Editor’s Note 2022
The more clearly we can focus our attention on the wonders and realities of the universe about us, the less taste we shall have for destruction.
—Rachel Carson, marine biologist, author, and conservationist whose influential book Silent Spring and other writings are credited with advancing the global environmental movement.
Environmental education connects us to the world—teaching about both natural and built environments. It raises awareness of issues impacting the environment and actions we can take to improve and sustain it.
Connecting students to nature is foundational to environmental education and, at Harley, we strive to both utilize our outdoor spaces such as the nature center, microfarm, playground, and creek, as well to bring it into the classroom. Traditional projects like the creek walk and investigation in Grade 2, Harlic Garlic in Grade 3, and planting potatoes to imagine historical eras in Upper School history are where the intersection of nature and education thrives. In the classroom, students examine data, express their feelings about nature in art classes, and engage in multimodal research to learn about the wonders of nature.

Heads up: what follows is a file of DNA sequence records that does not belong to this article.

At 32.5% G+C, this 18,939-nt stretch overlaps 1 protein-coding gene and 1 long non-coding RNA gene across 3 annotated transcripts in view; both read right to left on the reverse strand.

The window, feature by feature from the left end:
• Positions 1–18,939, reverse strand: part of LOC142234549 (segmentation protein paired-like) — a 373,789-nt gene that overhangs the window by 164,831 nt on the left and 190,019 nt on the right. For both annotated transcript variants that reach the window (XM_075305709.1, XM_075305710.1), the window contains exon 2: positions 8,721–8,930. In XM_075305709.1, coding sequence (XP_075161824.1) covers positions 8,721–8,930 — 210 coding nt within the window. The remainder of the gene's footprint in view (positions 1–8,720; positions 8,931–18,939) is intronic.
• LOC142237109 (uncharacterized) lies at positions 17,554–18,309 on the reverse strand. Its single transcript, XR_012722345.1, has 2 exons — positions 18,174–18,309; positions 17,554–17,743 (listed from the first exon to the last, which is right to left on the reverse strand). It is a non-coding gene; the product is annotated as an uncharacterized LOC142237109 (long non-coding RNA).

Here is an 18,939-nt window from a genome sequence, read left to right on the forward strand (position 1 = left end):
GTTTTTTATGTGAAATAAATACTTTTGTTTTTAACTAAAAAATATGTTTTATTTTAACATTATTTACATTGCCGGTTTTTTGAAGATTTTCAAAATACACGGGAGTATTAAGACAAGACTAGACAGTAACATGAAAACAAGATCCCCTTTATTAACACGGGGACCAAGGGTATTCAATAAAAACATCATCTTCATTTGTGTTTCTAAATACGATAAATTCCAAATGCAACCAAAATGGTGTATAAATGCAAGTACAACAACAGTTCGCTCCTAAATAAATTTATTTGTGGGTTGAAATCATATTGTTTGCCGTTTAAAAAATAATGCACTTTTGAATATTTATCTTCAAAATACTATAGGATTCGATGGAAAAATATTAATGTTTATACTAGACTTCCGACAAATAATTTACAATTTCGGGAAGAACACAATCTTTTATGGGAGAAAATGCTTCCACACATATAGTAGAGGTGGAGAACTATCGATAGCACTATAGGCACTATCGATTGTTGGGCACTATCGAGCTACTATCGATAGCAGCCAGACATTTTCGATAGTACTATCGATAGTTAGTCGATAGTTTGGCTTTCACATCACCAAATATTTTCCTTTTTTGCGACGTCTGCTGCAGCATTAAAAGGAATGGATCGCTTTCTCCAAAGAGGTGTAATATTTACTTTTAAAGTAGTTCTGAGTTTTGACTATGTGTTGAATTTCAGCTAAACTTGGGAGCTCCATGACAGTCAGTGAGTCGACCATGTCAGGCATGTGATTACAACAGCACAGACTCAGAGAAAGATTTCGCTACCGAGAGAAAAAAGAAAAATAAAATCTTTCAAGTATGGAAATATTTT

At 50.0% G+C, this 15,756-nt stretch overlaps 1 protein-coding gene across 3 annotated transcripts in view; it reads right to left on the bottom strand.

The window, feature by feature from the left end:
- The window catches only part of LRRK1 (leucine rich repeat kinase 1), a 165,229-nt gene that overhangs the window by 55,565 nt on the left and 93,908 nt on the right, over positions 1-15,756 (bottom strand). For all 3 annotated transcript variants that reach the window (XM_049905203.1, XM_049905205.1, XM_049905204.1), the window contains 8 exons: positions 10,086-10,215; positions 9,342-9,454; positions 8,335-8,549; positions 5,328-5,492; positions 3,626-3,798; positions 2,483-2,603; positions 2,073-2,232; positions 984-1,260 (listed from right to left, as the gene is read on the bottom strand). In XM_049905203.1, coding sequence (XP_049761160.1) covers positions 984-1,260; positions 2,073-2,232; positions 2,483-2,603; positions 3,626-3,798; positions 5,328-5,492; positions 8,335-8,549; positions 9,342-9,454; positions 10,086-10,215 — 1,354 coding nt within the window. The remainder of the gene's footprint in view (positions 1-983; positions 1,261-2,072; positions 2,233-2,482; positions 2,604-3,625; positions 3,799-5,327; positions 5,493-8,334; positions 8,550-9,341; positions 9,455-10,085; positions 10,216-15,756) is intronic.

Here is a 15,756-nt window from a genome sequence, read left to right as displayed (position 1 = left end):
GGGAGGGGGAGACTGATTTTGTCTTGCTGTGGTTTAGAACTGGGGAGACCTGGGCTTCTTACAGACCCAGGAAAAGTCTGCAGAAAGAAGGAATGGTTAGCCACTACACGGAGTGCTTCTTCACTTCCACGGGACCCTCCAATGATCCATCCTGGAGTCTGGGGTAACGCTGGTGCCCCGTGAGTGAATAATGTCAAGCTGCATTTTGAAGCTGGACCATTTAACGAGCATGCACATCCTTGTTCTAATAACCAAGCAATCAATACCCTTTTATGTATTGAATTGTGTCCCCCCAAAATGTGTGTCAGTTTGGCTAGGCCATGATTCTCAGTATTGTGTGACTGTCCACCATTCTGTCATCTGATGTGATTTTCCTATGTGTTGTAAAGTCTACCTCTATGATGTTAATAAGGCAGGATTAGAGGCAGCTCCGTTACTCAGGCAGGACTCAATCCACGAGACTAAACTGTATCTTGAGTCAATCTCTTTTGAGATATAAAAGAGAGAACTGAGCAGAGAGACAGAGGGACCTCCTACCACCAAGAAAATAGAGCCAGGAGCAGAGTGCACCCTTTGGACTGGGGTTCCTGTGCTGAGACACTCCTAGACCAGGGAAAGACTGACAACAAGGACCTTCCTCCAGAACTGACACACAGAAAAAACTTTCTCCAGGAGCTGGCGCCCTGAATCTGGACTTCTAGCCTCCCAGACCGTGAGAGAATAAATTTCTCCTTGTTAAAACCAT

At Harley, we approach environmental education as a holistic, lifelong-learning process with the goal of creating well-informed, action-oriented citizens. We believe the strength of this academic experience balances embracing a sense of wonder, investigating questions, formulating arguments, and communicating what our students learn.
Here are just a few highlights in this issue:
- An alum who is deeply involved in climate change adaptation, coastal zone management, and coastal flood forecasting around the world.
- What is happening in our new Middle School bee club.
- An alum who helped create the Empire State Trail and Empire State Water Trail, which runs across New York state.
- An update on our Climate Curriculum work, funded in part by a grant from the E. E. Ford Foundation.
Beth Bailey, P ’23, ’26
Director of Marketing and Communications